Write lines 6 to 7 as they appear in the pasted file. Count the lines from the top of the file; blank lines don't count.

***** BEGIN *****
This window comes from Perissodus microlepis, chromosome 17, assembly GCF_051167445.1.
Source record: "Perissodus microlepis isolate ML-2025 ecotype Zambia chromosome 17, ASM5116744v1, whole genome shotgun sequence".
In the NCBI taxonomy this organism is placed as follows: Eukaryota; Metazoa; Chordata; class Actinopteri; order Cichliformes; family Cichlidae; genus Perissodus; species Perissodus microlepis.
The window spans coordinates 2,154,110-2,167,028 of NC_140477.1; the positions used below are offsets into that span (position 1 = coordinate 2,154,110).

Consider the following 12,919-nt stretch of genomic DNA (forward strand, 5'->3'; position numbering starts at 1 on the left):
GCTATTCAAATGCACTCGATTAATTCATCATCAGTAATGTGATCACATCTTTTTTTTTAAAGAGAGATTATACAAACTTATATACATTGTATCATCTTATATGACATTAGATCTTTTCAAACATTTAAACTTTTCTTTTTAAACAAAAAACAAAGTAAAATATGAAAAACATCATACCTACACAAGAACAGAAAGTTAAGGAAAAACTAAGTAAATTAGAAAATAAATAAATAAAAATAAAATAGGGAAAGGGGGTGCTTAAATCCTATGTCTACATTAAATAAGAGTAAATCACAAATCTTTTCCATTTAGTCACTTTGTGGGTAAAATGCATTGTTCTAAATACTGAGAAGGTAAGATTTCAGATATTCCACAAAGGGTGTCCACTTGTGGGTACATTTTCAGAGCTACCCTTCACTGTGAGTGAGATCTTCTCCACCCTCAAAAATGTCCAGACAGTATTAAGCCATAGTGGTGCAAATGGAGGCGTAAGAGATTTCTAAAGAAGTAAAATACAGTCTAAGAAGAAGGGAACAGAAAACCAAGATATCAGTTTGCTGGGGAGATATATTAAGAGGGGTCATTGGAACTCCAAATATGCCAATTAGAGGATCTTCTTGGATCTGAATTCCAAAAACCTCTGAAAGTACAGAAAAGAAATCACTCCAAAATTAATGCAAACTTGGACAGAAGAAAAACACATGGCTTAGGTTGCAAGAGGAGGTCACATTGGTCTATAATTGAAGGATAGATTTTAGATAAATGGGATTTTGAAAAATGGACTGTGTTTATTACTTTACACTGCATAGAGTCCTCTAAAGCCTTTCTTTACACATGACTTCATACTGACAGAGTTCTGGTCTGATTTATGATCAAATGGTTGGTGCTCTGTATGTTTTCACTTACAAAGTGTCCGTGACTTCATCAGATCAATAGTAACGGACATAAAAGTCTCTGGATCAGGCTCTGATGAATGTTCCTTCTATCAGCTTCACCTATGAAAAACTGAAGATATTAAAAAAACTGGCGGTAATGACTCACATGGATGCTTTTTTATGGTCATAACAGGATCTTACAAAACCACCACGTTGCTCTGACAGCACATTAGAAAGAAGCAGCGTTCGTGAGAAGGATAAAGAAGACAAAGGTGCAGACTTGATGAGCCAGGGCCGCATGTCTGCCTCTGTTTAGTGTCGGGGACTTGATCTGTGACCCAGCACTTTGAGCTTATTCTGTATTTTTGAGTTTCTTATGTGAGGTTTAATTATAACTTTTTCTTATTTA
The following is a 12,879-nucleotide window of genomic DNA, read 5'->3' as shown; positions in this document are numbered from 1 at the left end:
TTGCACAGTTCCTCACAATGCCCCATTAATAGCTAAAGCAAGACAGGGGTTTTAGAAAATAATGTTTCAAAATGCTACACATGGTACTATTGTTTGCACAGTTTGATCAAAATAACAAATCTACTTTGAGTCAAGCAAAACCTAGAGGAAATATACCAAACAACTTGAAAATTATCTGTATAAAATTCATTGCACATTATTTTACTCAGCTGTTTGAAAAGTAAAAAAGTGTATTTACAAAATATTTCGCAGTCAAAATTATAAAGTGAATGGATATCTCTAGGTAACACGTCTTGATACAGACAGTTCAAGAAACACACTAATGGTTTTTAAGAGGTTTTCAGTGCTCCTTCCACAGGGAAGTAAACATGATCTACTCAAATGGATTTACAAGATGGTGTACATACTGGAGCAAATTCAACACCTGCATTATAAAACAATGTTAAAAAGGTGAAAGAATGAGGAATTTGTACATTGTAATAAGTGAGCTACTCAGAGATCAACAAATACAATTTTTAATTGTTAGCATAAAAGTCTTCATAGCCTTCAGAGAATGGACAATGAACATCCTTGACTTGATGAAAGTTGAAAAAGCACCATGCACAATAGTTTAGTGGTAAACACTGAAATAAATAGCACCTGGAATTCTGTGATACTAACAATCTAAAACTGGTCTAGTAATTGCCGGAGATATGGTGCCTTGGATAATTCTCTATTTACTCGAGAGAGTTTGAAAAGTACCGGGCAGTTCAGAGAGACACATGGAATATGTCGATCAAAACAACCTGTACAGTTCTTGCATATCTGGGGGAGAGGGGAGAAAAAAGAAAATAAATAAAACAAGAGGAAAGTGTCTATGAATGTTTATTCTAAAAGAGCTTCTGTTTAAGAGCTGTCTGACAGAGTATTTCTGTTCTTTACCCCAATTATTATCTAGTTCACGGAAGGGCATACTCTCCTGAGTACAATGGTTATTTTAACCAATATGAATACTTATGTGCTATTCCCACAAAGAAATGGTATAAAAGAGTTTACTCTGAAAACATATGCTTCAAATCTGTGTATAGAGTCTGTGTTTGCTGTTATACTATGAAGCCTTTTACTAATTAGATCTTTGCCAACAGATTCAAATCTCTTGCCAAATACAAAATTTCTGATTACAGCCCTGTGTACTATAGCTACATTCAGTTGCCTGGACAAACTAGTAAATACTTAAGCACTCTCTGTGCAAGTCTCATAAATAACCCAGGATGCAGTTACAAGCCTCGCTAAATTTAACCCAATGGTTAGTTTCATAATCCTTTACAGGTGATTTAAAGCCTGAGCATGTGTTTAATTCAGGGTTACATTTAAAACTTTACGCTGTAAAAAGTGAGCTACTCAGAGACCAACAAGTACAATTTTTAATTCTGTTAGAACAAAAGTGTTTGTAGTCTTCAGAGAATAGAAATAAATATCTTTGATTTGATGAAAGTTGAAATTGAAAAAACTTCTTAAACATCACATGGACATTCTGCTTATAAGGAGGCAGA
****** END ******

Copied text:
GCTATTCAAATGCACTCGATTAATTCATCATCAGTAATGTGATCACATCTTTTTTTTTAAAGAGAGATTATACAAACTTATATACATTGTATCATCTTATATGACATTAGATCTTTTCAAACATTTAAACTTTTCTTTTTAAACAAAAAACAAAGTAAAATATGAAAAACATCATACCTACACAAGAACAGAAAGTTAAGGAAAAACTAAGTAAATTAGAAAATAAATAAATAAAAATAAAATAGGGAAAGGGGGTGCTTAAATCCTATGTCTACATTAAATAAGAGTAAATCACAAATCTTTTCCATTTAGTCACTTTGTGGGTAAAATGCATTGTTCTAAATACTGAGAAGGTAAGATTTCAGATATTCCACAAAGGGTGTCCACTTGTGGGTACATTTTCAGAGCTACCCTTCACTGTGAGTGAGATCTTCTCCACCCTCAAAAATGTCCAGACAGTATTAAGCCATAGTGGTGCAAATGGAGGCGTAAGAGATTTCTAAAGAAGTAAAATACAGTCTAAGAAGAAGGGAACAGAAAACCAAGATATCAGTTTGCTGGGGAGATATATTAAGAGGGGTCATTGGAACTCCAAATATGCCAATTAGAGGATCTTCTTGGATCTGAATTCCAAAAACCTCTGAAAGTACAGAAAAGAAATCACTCCAAAATTAATGCAAACTTGGACAGAAGAAAAACACATGGCTTAGGTTGCAAGAGGAGGTCACATTGGTCTATAATTGAAGGATAGATTTTAGATAAATGGGATTTTGAAAAATGGACTGTGTTTATTACTTTACACTGCATAGAGTCCTCTAAAGCCTTTCTTTACACATGACTTCATACTGACAGAGTTCTGGTCTGATTTATGATCAAATGGTTGGTGCTCTGTATGTTTTCACTTACAAAGTGTCCGTGACTTCATCAGATCAATAGTAACGGACATAAAAGTCTCTGGATCAGGCTCTGATGAATGTTCCTTCTATCAGCTTCACCTATGAAAAACTGAAGATATTAAAAAAACTGGCGGTAATGACTCACATGGATGCTTTTTTATGGTCATAACAGGATCTTACAAAACCACCACGTTGCTCTGACAGCACATTAGAAAGAAGCAGCGTTCGTGAGAAGGATAAAGAAGACAAAGGTGCAGACTTGATGAGCCAGGGCCGCATGTCTGCCTCTGTTTAGTGTCGGGGACTTGATCTGTGACCCAGCACTTTGAGCTTATTCTGTATTTTTGAGTTTCTTATGTGAGGTTTAATTATAACTTTTTCTTATTTA
The following is a 12,879-nucleotide window of genomic DNA, read 5'->3' as shown; positions in this document are numbered from 1 at the left end: